Greidanus’ outlines seven legitimate ways of preaching Christ from the Old Testament.

Now he brings these seven to bear on Ecclesiastes 1:1-11
As he’s already noted, two of his seven, promise fulfillment and typology, are not applicable in the main to Ecclesiastes.
Here are scant summaries of how Greidanus treats the other five:
Redemptive-Historical Progression: the statement ‘there is nothing new under the sun’ seems to cast a melancholy pall over this search for meaning; Jesus self conciously presents Himself as something new. In His newness there is hope for life and eternity.
Analogy: the New Testament teaching of Jesus can be understood to echo the teaching of Ecclesiastes that there is no security or meaning in material possessions. Jesus points us beyond putting our store in this life, setting our heart not on that which perishes, but on the Kingdom of God.
Longitudinal Themes: the futility of toil reflects the curse located in Genesis, and finds relief in the call of Jesus, ‘I am the resurrection and the life.’
New Testament References: Romans 8 and the reference to creation subjected to futility and James’ reference to humnanity as breath or mist. (James is not directly Christological.)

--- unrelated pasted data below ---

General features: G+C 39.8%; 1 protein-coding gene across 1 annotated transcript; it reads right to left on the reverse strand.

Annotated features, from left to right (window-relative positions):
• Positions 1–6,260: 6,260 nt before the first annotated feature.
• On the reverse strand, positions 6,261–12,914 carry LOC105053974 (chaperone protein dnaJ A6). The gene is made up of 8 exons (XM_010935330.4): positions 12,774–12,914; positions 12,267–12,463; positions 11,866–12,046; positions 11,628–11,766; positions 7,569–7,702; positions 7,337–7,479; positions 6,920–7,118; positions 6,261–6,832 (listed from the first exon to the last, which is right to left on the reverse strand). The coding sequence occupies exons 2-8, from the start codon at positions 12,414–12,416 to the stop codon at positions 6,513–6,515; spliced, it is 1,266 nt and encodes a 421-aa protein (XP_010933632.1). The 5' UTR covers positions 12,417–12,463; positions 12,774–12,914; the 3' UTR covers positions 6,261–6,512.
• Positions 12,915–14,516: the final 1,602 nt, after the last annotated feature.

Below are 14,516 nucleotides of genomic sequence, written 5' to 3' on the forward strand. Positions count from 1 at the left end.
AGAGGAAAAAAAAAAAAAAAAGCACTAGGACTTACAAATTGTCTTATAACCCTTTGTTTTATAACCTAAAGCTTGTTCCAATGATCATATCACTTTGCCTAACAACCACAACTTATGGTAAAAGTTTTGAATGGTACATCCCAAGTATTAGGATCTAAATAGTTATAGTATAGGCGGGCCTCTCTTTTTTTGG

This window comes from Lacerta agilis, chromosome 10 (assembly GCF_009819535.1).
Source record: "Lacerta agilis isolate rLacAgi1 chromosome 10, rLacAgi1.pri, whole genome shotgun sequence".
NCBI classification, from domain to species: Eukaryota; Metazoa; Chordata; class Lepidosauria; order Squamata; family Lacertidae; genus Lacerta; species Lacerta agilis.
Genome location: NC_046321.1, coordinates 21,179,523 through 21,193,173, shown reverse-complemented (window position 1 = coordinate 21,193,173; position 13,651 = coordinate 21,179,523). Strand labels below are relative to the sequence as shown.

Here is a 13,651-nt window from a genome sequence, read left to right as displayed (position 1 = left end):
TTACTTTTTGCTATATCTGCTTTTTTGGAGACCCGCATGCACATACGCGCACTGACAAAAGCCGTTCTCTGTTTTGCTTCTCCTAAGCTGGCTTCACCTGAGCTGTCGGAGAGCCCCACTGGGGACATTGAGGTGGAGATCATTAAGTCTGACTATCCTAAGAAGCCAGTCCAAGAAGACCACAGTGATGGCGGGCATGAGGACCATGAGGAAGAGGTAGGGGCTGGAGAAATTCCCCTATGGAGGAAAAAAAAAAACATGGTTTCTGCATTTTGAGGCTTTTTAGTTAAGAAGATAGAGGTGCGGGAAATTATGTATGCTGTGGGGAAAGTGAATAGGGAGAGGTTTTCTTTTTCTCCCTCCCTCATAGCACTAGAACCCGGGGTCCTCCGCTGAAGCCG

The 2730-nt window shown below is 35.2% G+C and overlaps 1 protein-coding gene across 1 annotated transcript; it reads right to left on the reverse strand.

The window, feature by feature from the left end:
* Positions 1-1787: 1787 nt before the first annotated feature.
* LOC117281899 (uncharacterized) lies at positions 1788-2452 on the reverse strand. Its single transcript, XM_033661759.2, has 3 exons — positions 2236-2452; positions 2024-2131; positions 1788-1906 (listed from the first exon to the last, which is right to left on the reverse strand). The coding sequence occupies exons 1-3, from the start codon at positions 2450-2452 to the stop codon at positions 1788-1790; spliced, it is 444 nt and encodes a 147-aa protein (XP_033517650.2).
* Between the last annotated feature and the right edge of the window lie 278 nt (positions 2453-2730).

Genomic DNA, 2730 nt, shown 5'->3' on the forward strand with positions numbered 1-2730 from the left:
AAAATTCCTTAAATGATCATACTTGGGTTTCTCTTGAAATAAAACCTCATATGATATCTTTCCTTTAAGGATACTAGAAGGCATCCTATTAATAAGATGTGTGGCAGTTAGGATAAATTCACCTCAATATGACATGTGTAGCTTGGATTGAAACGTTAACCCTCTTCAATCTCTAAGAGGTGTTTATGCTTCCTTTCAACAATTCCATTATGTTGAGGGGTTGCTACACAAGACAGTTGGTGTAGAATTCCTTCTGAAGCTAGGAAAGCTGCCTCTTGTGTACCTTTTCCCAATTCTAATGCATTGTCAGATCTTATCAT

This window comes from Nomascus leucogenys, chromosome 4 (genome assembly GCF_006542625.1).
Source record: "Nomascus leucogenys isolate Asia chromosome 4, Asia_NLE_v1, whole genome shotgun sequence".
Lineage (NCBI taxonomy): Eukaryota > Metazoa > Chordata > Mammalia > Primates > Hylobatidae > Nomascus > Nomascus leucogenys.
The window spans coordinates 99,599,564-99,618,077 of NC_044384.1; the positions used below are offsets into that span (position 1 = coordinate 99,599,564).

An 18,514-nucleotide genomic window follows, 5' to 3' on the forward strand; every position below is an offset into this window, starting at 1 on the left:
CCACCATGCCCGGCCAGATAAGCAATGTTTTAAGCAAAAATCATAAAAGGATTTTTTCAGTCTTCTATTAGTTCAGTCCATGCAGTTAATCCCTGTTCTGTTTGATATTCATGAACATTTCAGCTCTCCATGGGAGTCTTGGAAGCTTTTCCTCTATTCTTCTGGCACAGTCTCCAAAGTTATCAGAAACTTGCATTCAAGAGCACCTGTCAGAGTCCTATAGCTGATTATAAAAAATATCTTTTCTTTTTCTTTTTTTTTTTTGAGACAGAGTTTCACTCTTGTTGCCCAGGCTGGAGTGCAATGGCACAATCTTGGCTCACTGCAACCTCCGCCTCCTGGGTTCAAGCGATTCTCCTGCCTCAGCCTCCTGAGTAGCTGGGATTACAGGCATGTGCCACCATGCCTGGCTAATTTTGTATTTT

Contrast: Paul encourages the Christian to remember that their labour in the Lord is not in vain. Jesus also affirms the fruitfulness of our lives in Him in John 15.

Note the way that aspects of these points overlap one another in places.
So, what we have here is not preaching Christ in a way that seems like the magician’s pulling a rabbit from a hat, but rather preaching the text in a way that demonstrates the continuity of the text’s thesis with the rest of Scripture; and also the way in which Jesus references that theme in both His own teaching, and how He references Himself as being the solution to it.
Greidanus then goes on to demonstrate how these various observations can be referenced in a single sermon on the passage.
Reading this done as well as this is helpful in developing skill in preaching the Old Testament.

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